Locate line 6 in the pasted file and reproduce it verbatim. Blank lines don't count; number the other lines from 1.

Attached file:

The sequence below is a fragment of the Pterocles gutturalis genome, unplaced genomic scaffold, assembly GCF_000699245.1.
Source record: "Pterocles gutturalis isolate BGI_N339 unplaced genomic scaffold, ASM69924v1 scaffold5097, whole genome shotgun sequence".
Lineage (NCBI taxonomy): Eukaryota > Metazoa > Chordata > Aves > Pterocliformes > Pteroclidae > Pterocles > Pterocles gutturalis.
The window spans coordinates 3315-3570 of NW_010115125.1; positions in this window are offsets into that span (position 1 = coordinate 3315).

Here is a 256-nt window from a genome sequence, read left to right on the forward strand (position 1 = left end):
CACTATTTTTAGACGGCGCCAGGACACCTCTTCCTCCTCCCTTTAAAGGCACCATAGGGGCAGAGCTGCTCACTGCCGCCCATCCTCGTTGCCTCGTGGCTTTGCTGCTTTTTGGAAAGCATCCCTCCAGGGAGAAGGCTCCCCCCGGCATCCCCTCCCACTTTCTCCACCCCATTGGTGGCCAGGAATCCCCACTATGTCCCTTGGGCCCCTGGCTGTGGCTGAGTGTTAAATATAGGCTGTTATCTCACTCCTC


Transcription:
CACTATTTTTAGACGGCGCCAGGACACCTCTTCCTCCTCCCTTTAAAGGCACCATAGGGGCAGAGCTGCTCACTGCCGCCCATCCTCGTTGCCTCGTGGCTTTGCTGCTTTTTGGAAAGCATCCCTCCAGGGAGAAGGCTCCCCCCGGCATCCCCTCCCACTTTCTCCACCCCATTGGTGGCCAGGAATCCCCACTATGTCCCTTGGGCCCCTGGCTGTGGCTGAGTGTTAAATATAGGCTGTTATCTCACTCCTC